While the northern part of the island has not suffered from the outbreaks from 1730 r., it appears as a stone semi-desert, even striking with its natural beauty, especially since it is decorated with such pearls, like the beach of Famara, volcanic tunnels, cactus plantations and white house settlements.
Tahiche – Cesar Manrique Foundation
Cesar Manriae chose Tahiche as his home, and more precisely the suburbs of this lying only 7 km north of Arrecife township, which is now actually a bedroom for those working in the capital and in Costa Teguise hotels.
The town itself is not very interesting, however, the Fundación de Cesar Manrique is definitely a must – Museum, which was built in the house of the famous artist on his initiative. It's hard to expect, for a man who calls for a return to nature to live in an ordinary building, Manrique has incorporated his traditional white house, House Taro de Tahiche, into the fields of solidified lava, partly also using volcanic caves. The visit gives you a taste of it, what can be seen later in Jameos del Agua. Inside there is an exhibition of works by Cesar Manrique; there are also several smaller works by his contemporaries, e.g.. Picassa, Miró or Tapiesa. There is a small bookstore and gift shop as well as a cafe on the premises of the museum. People visiting the island by bus will have no problem getting to the museum – Several times a day, buses stop at the roundabout with the characteristic moving sculpture by Manrique #7, 9 i 10.
Born in 1919 r. painter in Arrecife, sculptor, architect and ecologist is one of the most distinguished inhabitants of Lanzarote, whose spirit is present in every corner of the island.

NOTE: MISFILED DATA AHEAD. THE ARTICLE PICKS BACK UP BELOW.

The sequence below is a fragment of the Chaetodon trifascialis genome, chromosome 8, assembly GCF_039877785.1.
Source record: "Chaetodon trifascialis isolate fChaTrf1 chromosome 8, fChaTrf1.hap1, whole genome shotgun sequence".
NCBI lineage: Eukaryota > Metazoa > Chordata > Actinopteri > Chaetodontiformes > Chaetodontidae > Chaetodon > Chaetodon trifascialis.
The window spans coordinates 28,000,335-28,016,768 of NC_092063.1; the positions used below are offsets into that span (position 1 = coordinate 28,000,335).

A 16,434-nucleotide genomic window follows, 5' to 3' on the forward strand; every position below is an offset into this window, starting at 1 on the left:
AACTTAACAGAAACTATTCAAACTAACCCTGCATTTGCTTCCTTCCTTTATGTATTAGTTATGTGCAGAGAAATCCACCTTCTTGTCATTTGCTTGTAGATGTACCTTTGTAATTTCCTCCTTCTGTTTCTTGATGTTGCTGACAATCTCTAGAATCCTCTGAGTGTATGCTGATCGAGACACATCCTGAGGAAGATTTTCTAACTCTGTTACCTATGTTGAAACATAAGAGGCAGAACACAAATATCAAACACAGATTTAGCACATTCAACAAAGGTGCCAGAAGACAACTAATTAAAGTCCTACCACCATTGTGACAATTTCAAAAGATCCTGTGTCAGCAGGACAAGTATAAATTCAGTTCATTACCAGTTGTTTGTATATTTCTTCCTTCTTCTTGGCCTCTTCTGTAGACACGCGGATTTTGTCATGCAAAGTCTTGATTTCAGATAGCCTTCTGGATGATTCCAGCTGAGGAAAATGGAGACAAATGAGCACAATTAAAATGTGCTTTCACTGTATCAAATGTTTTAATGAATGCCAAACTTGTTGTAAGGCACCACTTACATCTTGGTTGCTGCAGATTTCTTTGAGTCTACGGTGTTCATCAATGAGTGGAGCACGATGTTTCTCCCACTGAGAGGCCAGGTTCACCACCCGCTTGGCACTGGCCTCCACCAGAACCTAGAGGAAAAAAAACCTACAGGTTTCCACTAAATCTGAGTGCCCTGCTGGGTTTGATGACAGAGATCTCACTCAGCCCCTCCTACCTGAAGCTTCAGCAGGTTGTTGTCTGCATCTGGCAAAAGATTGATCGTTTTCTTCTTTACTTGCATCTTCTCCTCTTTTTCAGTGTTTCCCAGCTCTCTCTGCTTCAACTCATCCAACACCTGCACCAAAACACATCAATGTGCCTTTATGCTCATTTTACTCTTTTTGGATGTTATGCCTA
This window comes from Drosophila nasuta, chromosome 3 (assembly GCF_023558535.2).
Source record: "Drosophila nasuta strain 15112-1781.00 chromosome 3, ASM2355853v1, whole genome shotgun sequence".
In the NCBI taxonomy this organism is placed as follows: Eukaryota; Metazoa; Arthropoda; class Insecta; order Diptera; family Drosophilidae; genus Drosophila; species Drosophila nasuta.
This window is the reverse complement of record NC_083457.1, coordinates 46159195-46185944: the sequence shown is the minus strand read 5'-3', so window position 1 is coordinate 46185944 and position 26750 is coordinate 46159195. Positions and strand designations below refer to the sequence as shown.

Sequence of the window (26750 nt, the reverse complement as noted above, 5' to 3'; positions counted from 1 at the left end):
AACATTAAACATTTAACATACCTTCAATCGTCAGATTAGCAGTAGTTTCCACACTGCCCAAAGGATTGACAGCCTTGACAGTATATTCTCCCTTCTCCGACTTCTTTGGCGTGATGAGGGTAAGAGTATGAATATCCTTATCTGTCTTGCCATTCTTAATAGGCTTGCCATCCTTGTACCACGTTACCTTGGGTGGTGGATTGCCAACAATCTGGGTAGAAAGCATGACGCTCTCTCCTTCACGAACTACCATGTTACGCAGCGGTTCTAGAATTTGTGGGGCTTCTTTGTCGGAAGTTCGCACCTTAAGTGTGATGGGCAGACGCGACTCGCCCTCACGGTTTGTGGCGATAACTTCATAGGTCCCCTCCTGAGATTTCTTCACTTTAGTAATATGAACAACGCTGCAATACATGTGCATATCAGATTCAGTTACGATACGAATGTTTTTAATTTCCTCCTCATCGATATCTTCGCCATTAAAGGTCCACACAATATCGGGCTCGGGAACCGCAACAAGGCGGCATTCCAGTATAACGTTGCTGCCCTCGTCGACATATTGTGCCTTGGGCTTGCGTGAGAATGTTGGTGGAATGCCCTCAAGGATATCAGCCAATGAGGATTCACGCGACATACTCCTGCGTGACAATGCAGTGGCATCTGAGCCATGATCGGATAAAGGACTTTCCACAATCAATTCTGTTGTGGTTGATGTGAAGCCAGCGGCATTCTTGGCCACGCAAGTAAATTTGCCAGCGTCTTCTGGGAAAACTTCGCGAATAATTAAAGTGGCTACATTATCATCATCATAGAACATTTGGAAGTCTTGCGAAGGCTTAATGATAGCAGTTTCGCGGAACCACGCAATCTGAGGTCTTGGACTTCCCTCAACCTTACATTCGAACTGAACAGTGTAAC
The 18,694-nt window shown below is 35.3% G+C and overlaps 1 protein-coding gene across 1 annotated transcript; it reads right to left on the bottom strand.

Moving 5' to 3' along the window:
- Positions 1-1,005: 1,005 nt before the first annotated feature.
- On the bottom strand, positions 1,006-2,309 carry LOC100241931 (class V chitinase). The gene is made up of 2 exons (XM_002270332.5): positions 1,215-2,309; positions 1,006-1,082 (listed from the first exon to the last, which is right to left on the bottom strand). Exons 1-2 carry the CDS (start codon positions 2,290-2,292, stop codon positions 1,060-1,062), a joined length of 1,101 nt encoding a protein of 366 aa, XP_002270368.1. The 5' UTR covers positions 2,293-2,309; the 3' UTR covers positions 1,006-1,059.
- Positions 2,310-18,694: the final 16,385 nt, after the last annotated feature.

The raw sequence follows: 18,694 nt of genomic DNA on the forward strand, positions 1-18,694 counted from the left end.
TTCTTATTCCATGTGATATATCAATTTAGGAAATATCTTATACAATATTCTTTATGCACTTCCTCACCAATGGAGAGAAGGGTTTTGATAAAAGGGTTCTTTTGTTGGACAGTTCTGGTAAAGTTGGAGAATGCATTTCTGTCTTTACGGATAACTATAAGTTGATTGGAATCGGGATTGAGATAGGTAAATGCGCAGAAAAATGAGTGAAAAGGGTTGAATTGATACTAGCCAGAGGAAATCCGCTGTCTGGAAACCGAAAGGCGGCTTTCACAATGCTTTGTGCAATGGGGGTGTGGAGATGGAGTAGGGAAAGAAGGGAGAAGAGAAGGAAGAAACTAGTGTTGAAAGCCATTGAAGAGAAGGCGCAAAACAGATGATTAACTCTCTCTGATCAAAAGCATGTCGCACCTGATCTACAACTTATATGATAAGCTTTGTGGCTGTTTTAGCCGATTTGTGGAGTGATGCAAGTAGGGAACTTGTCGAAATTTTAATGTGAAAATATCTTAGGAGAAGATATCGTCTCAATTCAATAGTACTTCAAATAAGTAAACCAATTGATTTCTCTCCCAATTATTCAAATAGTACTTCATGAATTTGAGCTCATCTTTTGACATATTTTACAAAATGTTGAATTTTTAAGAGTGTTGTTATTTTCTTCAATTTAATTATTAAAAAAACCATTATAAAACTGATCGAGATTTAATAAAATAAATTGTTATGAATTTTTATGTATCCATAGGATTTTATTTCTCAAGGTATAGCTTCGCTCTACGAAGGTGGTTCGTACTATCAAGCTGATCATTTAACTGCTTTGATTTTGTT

Manrique made it his life mission to prevent the destruction of the island's identity and uniqueness by mass tourism. The architect-ecologist was against building tall hotels and setting up colorful billboards. Instead, it promoted traditional low-rise buildings and architectural designs in harmony with the surroundings and using local materials. It is thanks to him that in Lanzarote you can see white houses painted green (interior) or blue (coast) doors and shutters, surreal sculptures moved by the wind or such masterpieces of architecture, Jak Mirador del Rio i Jameos del Agua. The artist also designed the original El Diablo restaurant in Timanfaya National Park, using the heat of the volcanoes, and the symbol of the park and the whole island – the devil of Timanfaya.
The philosophy of Cesar Manrique was accepted by the inhabitants and authorities of the island. The artist's ideas survived even after his tragic death (Manrique died in a car accident in front of his own home). Islanders and stewards are working together on this, that Lanzarote develops according to the aesthetics proposed by the architect, and the rest of the islands of the archipelago benefit from their experience.